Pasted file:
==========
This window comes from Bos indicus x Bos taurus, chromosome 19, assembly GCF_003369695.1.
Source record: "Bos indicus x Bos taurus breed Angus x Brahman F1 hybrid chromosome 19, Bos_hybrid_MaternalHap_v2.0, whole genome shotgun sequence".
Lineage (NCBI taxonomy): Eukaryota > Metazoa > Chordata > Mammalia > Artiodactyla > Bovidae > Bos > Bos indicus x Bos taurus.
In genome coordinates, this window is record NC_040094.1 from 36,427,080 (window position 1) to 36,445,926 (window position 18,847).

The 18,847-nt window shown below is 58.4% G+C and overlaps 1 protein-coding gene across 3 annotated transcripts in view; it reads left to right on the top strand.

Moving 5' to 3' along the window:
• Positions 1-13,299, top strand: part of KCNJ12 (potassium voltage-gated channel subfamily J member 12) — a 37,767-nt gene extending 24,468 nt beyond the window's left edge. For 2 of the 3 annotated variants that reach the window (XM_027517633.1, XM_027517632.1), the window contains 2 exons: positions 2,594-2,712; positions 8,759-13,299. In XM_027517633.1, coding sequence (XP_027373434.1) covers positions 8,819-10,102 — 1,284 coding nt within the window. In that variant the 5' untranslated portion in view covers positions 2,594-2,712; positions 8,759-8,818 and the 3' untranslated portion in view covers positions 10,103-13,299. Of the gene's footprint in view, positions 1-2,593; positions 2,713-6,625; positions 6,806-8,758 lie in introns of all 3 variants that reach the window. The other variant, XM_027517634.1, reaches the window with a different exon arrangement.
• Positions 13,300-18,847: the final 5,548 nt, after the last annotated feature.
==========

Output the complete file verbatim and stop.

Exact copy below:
This window comes from Bos indicus x Bos taurus, chromosome 19, assembly GCF_003369695.1.
Source record: "Bos indicus x Bos taurus breed Angus x Brahman F1 hybrid chromosome 19, Bos_hybrid_MaternalHap_v2.0, whole genome shotgun sequence".
Lineage (NCBI taxonomy): Eukaryota > Metazoa > Chordata > Mammalia > Artiodactyla > Bovidae > Bos > Bos indicus x Bos taurus.
In genome coordinates, this window is record NC_040094.1 from 36,427,080 (window position 1) to 36,445,926 (window position 18,847).

The 18,847-nt window shown below is 58.4% G+C and overlaps 1 protein-coding gene across 3 annotated transcripts in view; it reads left to right on the top strand.

Moving 5' to 3' along the window:
• Positions 1-13,299, top strand: part of KCNJ12 (potassium voltage-gated channel subfamily J member 12) — a 37,767-nt gene extending 24,468 nt beyond the window's left edge. For 2 of the 3 annotated variants that reach the window (XM_027517633.1, XM_027517632.1), the window contains 2 exons: positions 2,594-2,712; positions 8,759-13,299. In XM_027517633.1, coding sequence (XP_027373434.1) covers positions 8,819-10,102 — 1,284 coding nt within the window. In that variant the 5' untranslated portion in view covers positions 2,594-2,712; positions 8,759-8,818 and the 3' untranslated portion in view covers positions 10,103-13,299. Of the gene's footprint in view, positions 1-2,593; positions 2,713-6,625; positions 6,806-8,758 lie in introns of all 3 variants that reach the window. The other variant, XM_027517634.1, reaches the window with a different exon arrangement.
• Positions 13,300-18,847: the final 5,548 nt, after the last annotated feature.